As fears of the “Muslim Registry” Trump made part of his campaign promises to build seem more real, many Americans and others have said they too will register as Muslim to clog the process, despite many Muslims explaining why that isn’t likely to be very helpful. At the same time, even as Muslims have taken to social media to lay out ways non-Muslims can help, they remain inundated with people demanding more advice, suggestions, and explanations of what Muslims really need. Like the safety pin controversy a few months ago, registering as Muslim is something that sounds good and makes allies feel good to think about doing, without requiring actual engagement or meaningful effort.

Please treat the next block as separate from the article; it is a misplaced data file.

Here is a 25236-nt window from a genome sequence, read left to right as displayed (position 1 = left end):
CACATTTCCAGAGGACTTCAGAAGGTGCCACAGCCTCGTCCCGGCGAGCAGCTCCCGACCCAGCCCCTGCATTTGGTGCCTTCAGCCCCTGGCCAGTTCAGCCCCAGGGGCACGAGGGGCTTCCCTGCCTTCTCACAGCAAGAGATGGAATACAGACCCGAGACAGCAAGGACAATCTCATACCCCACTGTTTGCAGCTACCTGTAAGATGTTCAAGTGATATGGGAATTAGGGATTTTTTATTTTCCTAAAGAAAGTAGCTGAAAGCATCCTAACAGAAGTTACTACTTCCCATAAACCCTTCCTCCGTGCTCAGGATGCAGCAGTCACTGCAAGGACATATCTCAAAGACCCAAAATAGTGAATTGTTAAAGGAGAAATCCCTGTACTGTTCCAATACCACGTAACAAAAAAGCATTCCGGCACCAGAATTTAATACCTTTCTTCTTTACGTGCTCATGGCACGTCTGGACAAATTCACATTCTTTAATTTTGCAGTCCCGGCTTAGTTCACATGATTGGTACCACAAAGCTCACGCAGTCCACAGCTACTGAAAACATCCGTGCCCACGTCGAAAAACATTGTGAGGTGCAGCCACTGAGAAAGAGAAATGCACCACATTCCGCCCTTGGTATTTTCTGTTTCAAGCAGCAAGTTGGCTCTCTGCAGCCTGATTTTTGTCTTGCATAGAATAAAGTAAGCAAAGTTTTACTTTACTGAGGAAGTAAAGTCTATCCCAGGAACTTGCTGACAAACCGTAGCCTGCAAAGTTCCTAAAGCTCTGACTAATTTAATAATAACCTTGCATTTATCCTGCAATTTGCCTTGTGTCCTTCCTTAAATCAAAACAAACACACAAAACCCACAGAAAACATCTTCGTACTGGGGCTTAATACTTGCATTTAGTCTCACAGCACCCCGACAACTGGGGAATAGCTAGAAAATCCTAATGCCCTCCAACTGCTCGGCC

As a Muslim who is exhausted with being asked “but what do you want me to do” by people who have ignored all previous suggestions offered, and who pose more and more demands upon my time and energy, I cannot continue to hand-hold anyone. This list is short and simple for a reason. It is not all the options, it is not extensive, it is nothing more than a starting point for people who claim they want to do something that actually helps Muslims.

  1. Learn about basic Islam so that you do not contribute to misinformation. Even people who claim to want to be allies often continue to say the religion is “vile” or “inherently misogynistic” based on lack of knowledge, lack of nuance, and lack of caring. You can’t claim to support Muslims while doing that. Others genuinely consider themselves sympathetic but still put forward falsehoods based on assumptions, misreadings, what one person told them, and taking things out of context.